There are two related programs in Applied Mathematics leading to the PhD degree - Mathematical Science and Applications-Oriented Mathematics. These two programs provide frameworks for the study of mathematics and its interactions with science and engineering. In addition, the members of the applied mathematics group have interests in certain collateral areas. Current topics in the Mathematical Science program include:

**Mathematical Science:**

*
Scattering theory, wave propagation, statistical mechanics,
electrodynamics, acoustics, plasmas, magnetohydrodynamics, elasticity,
critical phenomena, fluid mechanics, geophysical fluid dynamics,
and mathematical biology.
*

**Prelim #6. Mathematical Science Cluster:**

Students may prepare for the written prelim in Applied Mathematics by taking the two of the following three courses:

- Math 574 Applied Optimal Control
- Math 580(590) Introduction to the Mathematics of Fluid Dynamics
- Math 586(590) Computational Finance

**Collateral Areas:**
Scientific supercomputing, control theory, parallel computational
control, parallel scheduling, stochastic modeling, queuing theory
and computer performance evaluation, numerical analysis, and symbolic
computation.

The department will also work with other departments on combined study programs and joint degrees to meet individual needs and special interests of students. The department's broad spectrum of activities includes group theory, classical and functional analysis, differential geometry and topology, statistics and probability, and computational science. Joint programs of any of these and Applied Mathematics may be arranged.

**Applied Mathematics Advisor:**
Students' programs of doctoral study in Applied Mathematics should
be made in close consultation with an Applied Mathematics advisor
and will depend upon their interests and research area. Programs
should be arranged so that 500-level courses leading to the two
written prelims and to the fulfillment of the minor requirement
are taken early.

**Doctoral Minor Requirement:**
The doctoral minor requirement should be designed in consultation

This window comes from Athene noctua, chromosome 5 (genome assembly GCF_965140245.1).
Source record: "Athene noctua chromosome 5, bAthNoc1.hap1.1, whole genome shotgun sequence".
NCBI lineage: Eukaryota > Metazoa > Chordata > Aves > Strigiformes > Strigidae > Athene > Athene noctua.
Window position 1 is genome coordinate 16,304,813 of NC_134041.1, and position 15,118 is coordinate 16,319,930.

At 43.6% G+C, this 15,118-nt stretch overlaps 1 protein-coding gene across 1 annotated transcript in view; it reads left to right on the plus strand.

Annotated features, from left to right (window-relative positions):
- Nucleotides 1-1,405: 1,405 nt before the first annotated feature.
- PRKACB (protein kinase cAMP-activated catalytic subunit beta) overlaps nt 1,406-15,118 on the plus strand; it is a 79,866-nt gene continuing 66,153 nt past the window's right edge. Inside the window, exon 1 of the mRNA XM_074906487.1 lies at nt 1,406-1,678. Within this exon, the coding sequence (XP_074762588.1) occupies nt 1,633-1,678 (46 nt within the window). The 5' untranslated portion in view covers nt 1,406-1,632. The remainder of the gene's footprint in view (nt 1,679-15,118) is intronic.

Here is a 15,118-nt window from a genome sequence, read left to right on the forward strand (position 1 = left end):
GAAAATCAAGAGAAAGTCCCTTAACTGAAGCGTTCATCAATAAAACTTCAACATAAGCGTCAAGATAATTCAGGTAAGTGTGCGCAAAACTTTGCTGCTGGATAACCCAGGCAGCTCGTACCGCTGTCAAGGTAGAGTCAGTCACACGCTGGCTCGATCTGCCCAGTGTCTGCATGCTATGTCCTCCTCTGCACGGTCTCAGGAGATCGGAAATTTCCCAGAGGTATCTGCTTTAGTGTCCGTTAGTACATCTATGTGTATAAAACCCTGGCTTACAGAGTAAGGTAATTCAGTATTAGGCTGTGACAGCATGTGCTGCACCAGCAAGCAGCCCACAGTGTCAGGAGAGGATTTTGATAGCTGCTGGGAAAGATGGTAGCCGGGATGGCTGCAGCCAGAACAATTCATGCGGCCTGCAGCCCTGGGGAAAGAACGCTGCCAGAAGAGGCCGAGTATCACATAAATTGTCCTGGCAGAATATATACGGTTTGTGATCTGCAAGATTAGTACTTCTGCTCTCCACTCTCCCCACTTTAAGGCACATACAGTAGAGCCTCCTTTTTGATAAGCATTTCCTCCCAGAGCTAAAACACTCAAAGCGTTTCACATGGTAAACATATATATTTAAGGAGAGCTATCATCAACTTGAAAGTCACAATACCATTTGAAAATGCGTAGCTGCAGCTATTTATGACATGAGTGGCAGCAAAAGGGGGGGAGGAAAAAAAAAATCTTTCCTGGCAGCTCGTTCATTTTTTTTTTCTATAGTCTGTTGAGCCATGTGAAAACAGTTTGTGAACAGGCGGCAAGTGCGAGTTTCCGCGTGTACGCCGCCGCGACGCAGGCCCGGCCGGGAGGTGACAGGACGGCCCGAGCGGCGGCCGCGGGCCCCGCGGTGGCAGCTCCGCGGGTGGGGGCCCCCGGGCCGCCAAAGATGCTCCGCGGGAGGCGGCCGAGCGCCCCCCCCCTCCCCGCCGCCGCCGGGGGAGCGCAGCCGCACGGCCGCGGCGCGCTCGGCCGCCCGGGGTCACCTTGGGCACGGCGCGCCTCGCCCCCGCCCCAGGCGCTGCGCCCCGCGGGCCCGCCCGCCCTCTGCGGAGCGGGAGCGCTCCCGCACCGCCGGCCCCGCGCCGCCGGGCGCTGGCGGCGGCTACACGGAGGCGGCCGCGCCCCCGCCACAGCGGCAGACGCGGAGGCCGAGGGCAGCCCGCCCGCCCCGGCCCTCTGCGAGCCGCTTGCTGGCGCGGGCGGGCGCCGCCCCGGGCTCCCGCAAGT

with an Applied Mathematics advisor and in accordance with the
department regulations. The minor typically consists of a sequence
of two 500 level courses either in the department or in an outside
department. If the minor courses are in the department, the two
courses may be chosen from the list issued by the Graduate Studies
Committee. Typically these courses are required for one of the
preliminary examinations in clusters outside of applied mathematics,
such as Combinatorics, Algorithms and Complexity, Computational
Science, Analysis, etc. Any other sequence of the department's
courses or courses in an outside department must be approved in
advance by the Director of Graduate Studies. A minor in an outside
department is recommended for students interested in a specific
application area such as plasma physics, fluid dynamics, elasticity,
scattering, or neuroscience.

This is one of two cluster examinations required for the Applied Mathematics Option. The examinee is required to answer at least 3 out of 6 questions form material covered in other Mathematical Sciences courses offer in recent terms. Usually 9 or more questions will be offered on the exam. A perfect score consists of answering 5 questions correctly. The questions deal with the mathematical formulation and solution of problems stated in physical contexts. The basic topics for the examination are discrete and continuum mechanics, electromagnetics, scattering theory, wave propagation, diffusion theory, applied optimal control theory and computation, computational and mathematical finance, mathematical biology, and problems from other physical sciences and engineering. Some exams in the file indicate the intent and level.

**Topics in Mathematical Models in the Sciences:**

*Optimal Control*- Optimal control theory, calculus of variations, maximum principle, dynamic programming, feedback control, linear systems with quadratic criteria, singular control, stochastic differential equations, Gaussian and Poisson noise, stochastic control.*Fluid mechanics*- Navier-Stokes equations for viscous flow, Euler equations for inviscid flow; Prandtl boundary layer.*Computational Finance*- Pricing of derivative instruments such as options, interest rates and other contracts; computation of fair market prices.

**Former Topics in Mathematical Science:**

*Classical mechanics*- generalized coordinates, central force motion, electrostatics, potential theory, energy conservation, nonlinear vibrations.*Elasticity*- static and dynamic problems including linear elastic waves; beam theory; biharmonic equation; Beltrami-Michell equation; Poisson's equation.*Biology processes*- population dynamics, (logistic and age structure equation), interacting populations (predator-prey and competition).

**Course References:**

- David J. Acheson,
*Elementary Fluid Dynamics*, Oxford Applied Mathematics and Computing Science Series, Oxford University Press, 1990 (Math 590 Friedlander). - R. F. Stengel,
*Optimal Control and Estimation*, Dover Paperback, 1994 (Math 574). - D. E. Kirk,
*Optimal Control Theory: An Introduction*, Prentice-Hall, 1970 (Math 574). - C. C. Lin and L. Segel,
*Mathematics Applied to Deterministic Problems*(Math 580). - L. Segel,
*Mathematics Applied to Continuum Mechanics*(Math 580). - P. Wilmott, Howison, Dewynne,
*The Mathematics of Financial Derivatives: A Student Introduction*, Cambridge, 1995 (Math 590/58X?).

**General References:**

- Courant & Hilbert,
*Methods of Mathematics Physics, Vol. 2*

**Web Source: http://www.math.uic.edu/~hanson/prelmspsyl.html**

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